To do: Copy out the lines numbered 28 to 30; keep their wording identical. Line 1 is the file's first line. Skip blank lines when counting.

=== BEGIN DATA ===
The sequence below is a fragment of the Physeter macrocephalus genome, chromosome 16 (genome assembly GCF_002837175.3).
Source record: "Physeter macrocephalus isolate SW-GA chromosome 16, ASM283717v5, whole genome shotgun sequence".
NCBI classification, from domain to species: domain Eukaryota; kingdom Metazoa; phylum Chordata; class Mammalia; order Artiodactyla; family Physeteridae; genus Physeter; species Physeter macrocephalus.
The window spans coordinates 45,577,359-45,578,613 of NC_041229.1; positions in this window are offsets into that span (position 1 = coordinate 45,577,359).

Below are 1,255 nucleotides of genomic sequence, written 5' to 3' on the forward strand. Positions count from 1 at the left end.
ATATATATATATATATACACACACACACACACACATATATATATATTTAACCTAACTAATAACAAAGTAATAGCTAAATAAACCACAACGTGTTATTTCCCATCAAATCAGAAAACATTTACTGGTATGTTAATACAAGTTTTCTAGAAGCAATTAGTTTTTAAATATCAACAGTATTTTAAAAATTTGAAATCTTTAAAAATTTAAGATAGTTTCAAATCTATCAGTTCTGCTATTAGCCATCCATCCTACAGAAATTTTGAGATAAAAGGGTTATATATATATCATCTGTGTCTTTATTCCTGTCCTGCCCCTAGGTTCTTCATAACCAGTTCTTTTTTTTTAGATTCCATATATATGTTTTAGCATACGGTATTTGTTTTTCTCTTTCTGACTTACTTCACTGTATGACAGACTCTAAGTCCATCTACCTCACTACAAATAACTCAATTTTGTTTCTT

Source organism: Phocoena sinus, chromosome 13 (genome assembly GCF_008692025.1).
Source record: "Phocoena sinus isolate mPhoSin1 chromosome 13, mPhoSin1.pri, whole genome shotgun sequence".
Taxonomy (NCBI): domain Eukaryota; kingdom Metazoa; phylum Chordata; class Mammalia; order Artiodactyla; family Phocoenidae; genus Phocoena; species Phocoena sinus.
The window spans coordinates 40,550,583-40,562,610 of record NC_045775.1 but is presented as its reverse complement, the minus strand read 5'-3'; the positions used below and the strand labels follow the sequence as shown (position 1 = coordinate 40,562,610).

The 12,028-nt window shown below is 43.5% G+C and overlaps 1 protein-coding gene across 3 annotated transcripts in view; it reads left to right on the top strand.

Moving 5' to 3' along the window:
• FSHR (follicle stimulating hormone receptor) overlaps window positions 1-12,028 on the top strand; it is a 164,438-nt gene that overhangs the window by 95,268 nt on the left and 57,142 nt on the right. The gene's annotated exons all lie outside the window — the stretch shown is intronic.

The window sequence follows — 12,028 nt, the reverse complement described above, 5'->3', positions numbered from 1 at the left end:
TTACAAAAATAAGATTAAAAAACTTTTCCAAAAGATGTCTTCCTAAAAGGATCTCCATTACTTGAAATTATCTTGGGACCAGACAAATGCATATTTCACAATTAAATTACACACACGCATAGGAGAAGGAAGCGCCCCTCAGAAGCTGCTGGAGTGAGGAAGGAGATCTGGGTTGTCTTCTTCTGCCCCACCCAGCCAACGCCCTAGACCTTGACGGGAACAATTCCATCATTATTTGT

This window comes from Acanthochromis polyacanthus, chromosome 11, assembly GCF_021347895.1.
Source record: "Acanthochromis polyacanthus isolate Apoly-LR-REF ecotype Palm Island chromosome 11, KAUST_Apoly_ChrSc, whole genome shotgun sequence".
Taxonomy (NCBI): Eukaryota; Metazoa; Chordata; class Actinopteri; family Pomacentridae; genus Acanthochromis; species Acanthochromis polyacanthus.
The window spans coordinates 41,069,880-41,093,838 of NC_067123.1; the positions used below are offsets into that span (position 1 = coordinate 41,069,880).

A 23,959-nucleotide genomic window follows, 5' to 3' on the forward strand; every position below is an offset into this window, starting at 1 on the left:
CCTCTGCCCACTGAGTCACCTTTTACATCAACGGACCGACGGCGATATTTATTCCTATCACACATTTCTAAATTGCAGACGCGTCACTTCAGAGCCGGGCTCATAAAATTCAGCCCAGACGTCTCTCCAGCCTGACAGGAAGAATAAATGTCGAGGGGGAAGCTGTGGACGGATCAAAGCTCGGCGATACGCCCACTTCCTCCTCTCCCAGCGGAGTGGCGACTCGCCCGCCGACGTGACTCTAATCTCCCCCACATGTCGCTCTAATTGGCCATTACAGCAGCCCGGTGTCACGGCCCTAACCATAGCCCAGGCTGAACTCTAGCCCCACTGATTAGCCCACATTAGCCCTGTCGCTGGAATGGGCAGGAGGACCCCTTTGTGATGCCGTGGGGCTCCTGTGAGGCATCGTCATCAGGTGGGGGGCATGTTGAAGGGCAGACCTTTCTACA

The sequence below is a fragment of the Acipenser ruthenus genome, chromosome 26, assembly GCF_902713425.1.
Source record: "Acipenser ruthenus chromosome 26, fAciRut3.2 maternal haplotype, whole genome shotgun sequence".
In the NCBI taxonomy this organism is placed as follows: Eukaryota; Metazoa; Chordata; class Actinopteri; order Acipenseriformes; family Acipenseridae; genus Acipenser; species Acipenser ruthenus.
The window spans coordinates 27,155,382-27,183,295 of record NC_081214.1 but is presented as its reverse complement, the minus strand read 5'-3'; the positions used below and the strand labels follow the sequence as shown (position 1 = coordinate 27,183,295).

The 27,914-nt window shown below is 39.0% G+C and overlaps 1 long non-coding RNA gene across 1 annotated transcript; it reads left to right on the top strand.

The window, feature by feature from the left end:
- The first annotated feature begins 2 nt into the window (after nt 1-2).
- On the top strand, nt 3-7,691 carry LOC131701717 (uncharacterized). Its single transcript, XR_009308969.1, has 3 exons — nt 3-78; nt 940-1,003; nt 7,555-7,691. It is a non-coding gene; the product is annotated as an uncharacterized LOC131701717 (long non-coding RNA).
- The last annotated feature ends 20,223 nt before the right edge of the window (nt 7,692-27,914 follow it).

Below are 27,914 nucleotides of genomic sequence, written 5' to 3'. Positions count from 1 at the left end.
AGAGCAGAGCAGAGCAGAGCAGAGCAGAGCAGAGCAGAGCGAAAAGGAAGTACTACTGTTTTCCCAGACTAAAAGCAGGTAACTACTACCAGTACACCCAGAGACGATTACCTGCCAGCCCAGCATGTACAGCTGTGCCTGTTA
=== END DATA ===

- The first annotated feature begins 2 nt into the window (after nt 1-2).
- On the top strand, nt 3-7,691 carry LOC131701717 (uncharacterized). Its single transcript, XR_009308969.1, has 3 exons — nt 3-78; nt 940-1,003; nt 7,555-7,691. It is a non-coding gene; the product is annotated as an uncharacterized LOC131701717 (long non-coding RNA).
- The last annotated feature ends 20,223 nt before the right edge of the window (nt 7,692-27,914 follow it).